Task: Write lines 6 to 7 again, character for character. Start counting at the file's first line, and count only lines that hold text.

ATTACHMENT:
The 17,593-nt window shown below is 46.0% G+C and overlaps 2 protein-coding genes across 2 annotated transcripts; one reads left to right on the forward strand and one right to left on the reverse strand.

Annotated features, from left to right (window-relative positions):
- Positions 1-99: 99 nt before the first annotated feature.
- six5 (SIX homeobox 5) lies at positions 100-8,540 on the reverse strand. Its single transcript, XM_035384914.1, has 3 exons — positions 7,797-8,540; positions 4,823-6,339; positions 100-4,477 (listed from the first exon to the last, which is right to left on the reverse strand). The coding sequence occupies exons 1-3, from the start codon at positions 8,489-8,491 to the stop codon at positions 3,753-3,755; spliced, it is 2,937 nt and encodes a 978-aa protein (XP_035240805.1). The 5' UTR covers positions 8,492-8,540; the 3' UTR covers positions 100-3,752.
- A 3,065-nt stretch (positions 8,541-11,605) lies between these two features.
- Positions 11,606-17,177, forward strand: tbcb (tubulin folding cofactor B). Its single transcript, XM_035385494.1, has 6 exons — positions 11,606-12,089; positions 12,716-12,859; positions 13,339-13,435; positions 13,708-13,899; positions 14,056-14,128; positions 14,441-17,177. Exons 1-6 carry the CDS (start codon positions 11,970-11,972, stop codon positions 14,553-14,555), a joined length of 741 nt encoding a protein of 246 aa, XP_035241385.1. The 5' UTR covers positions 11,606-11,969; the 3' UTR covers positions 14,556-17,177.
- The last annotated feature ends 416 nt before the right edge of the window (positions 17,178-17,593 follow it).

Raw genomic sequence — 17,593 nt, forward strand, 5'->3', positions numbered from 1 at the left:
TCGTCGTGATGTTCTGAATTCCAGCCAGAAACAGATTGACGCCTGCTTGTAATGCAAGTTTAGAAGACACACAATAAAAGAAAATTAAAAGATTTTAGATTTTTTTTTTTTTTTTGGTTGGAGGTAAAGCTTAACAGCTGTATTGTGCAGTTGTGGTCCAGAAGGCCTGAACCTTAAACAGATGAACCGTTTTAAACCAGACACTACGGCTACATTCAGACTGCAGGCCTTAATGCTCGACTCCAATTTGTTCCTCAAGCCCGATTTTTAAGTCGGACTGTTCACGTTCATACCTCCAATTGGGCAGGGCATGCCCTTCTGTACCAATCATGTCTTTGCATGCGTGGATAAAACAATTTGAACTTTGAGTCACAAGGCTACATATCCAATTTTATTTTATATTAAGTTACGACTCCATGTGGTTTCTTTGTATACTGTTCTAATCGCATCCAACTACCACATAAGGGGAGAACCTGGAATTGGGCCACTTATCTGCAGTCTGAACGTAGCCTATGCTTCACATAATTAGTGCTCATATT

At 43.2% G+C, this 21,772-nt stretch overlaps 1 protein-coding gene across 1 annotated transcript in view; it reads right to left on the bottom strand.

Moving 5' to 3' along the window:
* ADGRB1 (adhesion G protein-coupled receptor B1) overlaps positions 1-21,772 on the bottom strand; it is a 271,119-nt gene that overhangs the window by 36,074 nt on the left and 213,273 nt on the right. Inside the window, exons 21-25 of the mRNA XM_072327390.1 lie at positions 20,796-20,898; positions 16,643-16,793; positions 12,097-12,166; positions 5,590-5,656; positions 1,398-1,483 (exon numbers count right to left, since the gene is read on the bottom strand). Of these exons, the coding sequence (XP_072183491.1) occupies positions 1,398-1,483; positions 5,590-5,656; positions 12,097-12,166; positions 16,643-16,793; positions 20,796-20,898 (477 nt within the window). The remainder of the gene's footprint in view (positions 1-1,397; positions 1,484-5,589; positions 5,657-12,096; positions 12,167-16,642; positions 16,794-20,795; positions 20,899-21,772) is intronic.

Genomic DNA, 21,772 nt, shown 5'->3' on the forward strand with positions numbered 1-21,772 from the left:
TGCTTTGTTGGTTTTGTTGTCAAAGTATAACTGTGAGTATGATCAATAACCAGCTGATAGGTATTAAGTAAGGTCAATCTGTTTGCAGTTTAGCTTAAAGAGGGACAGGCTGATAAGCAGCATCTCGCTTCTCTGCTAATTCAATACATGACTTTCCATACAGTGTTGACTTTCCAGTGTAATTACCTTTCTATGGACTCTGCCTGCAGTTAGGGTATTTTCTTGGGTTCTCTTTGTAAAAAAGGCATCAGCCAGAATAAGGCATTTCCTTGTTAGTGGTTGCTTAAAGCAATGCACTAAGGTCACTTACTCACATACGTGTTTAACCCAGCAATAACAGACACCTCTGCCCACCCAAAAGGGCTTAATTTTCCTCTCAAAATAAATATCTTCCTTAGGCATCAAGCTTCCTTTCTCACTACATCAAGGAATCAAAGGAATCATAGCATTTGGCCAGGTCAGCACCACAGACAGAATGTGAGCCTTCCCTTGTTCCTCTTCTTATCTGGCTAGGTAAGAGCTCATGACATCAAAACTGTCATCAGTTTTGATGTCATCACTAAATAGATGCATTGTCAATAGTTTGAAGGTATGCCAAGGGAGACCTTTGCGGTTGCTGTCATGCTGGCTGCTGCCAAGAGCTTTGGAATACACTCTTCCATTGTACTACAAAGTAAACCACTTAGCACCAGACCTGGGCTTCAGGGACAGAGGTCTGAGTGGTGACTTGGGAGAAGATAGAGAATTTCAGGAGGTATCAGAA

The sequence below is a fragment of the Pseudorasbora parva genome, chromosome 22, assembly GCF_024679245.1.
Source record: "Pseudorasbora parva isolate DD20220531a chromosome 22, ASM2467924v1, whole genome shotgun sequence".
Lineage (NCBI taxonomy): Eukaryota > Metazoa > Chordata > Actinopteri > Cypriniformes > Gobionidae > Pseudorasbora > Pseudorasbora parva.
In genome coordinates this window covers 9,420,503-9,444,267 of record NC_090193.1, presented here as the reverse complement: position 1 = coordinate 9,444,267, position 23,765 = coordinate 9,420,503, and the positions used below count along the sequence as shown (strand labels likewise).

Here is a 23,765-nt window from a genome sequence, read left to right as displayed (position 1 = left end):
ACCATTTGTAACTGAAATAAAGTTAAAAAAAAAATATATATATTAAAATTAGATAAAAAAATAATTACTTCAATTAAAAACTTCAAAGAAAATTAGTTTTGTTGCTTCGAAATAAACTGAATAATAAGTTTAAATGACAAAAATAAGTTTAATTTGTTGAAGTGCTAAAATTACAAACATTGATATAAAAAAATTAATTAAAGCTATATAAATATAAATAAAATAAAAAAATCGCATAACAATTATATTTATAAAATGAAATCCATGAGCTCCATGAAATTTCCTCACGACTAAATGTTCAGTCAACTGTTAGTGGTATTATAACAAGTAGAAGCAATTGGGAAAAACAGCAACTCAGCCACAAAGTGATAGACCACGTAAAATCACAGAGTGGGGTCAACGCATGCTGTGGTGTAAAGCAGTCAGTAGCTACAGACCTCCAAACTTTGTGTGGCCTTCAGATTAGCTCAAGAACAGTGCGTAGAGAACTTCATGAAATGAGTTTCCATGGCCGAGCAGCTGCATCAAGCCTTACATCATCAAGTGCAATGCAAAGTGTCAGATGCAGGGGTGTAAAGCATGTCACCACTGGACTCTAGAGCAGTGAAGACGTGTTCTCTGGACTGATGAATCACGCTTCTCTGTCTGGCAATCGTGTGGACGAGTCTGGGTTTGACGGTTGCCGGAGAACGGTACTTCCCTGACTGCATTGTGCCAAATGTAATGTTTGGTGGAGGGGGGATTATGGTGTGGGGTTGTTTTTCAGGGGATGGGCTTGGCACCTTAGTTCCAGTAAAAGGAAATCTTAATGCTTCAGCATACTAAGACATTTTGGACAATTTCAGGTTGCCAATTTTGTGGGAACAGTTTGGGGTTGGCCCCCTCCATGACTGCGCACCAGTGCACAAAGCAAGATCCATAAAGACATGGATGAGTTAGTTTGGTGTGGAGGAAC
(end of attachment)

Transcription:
- Positions 11,606-17,177, forward strand: tbcb (tubulin folding cofactor B). Its single transcript, XM_035385494.1, has 6 exons — positions 11,606-12,089; positions 12,716-12,859; positions 13,339-13,435; positions 13,708-13,899; positions 14,056-14,128; positions 14,441-17,177. Exons 1-6 carry the CDS (start codon positions 11,970-11,972, stop codon positions 14,553-14,555), a joined length of 741 nt encoding a protein of 246 aa, XP_035241385.1. The 5' UTR covers positions 11,606-11,969; the 3' UTR covers positions 14,556-17,177.
- The last annotated feature ends 416 nt before the right edge of the window (positions 17,178-17,593 follow it).